Cooking. The coffee components do not dissolve at the same time during preparation. Fruit and organic acids dissolve first. Then - light components that give the coffee the taste of chocolate, vanilla, and caramel. In the end, heavy components dissolve tobacco, malt, wood, and others.

If, for example, reduce the cooking time, increase the grind, or lower the temperature - decrease the total extraction percentage, the acidity will appear brighter. Because of this, espresso coffee is always obtained with more pronounced acidity, and in order to make the drink more balanced, espresso coffee is roasted a little darker and according to different profiles.

What are the acids in coffee?

To begin with, the two most significant groups should be distinguished - organic and inorganic.

Organic acids - appear naturally as a result of the cellular respiration of plants and their fruits. Strongly dependent on the height of the trees. So, in some varieties of high-mountain arabica, more than two dozen acids are present.

Inorganic acids - appear as a result of human activities. Depends, for example, on what fertilizers were applied to the soil to feed the trees.

Acidity is the basis of the richness of coffee. But in taste, it is not the intensity of acidity that is important, but its quality. Acidity is of four types:

1. Orthophosphoric

2. Acetic.

3. Apple.

4. Citrus.

Most often, coffee contains all four types of acidity in different proportions, except for orthophosphoric acidity. It is found in robusta and some types of arabicas that grow in soils with a high phosphate content. For example, in Kenya.

Citric acid is the most obvious on the list, the most readily discover even if you are not a professional in the coffee industry. Citric acid is very bright and juicy, most pronounced in green coffee, and decreases with increasing roasting intensity.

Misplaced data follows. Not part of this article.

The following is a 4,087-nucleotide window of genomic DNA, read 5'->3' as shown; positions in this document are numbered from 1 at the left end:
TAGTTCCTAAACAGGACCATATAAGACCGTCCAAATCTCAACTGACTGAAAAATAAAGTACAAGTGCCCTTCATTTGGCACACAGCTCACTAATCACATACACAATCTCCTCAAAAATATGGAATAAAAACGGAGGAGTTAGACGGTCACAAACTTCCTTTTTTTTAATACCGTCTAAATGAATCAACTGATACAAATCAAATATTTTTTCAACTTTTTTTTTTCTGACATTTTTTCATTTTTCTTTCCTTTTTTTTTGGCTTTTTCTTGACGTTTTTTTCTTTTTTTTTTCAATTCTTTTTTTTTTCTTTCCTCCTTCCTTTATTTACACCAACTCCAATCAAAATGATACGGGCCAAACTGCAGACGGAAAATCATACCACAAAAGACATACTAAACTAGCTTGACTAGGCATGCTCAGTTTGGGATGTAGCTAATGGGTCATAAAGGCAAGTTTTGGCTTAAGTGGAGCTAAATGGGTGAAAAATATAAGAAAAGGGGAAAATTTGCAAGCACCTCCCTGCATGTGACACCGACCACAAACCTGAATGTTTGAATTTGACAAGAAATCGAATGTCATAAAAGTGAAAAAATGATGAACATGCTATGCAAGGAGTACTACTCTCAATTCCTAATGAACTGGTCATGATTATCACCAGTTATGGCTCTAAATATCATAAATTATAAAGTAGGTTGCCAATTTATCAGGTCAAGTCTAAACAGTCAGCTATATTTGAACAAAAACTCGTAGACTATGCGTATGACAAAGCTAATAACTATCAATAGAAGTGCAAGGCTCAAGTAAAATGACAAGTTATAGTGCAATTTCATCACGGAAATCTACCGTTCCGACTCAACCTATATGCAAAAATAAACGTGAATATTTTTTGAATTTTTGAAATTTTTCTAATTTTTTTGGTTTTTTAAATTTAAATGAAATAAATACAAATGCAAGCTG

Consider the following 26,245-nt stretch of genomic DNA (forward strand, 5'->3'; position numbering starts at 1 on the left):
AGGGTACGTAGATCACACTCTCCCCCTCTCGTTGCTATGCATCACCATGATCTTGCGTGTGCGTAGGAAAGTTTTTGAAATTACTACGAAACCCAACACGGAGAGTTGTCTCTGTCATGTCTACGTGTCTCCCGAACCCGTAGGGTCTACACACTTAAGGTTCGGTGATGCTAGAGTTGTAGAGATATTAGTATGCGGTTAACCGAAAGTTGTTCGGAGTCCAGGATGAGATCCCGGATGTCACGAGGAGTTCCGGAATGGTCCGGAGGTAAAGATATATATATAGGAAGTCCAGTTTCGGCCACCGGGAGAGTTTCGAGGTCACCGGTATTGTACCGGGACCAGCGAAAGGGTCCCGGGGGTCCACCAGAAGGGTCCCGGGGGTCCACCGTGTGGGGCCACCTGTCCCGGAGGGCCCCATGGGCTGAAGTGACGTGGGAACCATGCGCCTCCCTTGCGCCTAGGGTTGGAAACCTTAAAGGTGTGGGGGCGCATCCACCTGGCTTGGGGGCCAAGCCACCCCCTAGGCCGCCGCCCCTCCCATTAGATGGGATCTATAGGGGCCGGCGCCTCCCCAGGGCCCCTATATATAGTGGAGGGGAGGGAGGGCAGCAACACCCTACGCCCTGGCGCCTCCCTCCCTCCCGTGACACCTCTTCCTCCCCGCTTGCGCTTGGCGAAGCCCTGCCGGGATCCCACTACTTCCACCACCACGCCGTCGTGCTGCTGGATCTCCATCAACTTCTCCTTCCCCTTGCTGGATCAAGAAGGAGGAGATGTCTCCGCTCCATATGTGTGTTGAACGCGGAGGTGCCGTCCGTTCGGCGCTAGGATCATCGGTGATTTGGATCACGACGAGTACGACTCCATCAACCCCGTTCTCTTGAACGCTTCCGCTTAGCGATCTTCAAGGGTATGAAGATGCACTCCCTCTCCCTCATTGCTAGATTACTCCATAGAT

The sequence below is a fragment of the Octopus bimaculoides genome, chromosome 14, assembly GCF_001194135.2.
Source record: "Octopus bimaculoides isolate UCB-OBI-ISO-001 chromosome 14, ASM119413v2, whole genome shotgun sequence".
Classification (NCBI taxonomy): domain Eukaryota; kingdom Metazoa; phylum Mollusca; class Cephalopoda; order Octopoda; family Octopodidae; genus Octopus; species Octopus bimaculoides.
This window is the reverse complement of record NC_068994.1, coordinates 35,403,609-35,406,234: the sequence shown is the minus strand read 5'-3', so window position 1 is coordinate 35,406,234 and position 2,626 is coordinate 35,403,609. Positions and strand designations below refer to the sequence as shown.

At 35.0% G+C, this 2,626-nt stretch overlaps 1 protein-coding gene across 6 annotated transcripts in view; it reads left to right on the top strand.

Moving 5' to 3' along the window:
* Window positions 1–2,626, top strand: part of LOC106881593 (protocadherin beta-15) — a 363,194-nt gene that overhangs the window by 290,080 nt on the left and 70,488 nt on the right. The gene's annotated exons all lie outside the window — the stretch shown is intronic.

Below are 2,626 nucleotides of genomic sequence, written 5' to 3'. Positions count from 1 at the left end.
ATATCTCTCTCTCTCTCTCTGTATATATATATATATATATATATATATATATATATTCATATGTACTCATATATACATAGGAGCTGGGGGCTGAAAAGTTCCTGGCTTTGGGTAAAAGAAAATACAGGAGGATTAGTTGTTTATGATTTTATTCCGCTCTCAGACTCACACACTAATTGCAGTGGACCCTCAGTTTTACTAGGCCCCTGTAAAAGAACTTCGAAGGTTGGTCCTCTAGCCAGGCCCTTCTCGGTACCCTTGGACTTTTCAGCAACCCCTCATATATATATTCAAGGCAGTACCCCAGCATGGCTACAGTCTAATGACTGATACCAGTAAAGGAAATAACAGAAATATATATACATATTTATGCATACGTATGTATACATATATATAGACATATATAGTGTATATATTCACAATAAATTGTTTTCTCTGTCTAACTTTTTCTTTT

Malic acid - helps to achieve a tart and viscous sourness in the taste of the drink. It is one of the most valuable acids for specialty arabica.

Acetic acid - in itself is not very attractive, in large quantities, it can spoil the impression of the drink (this happens if the coffee is poorly fermented). But at the same time, the acetic acidity helps in shaping the pleasant, complex taste of the tasting coffee cup.

Tartaric acid - like vinegar, will spoil the taste if too much.

Quinic acid - manifested during the roasting process. Its concentration increases in stale, chilled coffee, as well as in dark roasted varieties. You can see it yourself - it will be enough to taste a cold espresso.

Phosphoric acid is most pronounced in Kenyan Arabica with its bright currant notes.

Low Acid Coffee


Acidity is a completely normal characteristic of taste. Its intensity depends on the height of the plantation, the processing method, and the degree of roasting.

If you find low acid coffee or low caffine coffee, then try to taste it and find familiar flavors in it. If you do this regularly, your taste experience will grow, and each time you will find more and more new notes.

The main thing is that there is no pronounced bitterness in the coffee. The coffee should be sweet and acidic.

More helpful coffee related articles you may also like are: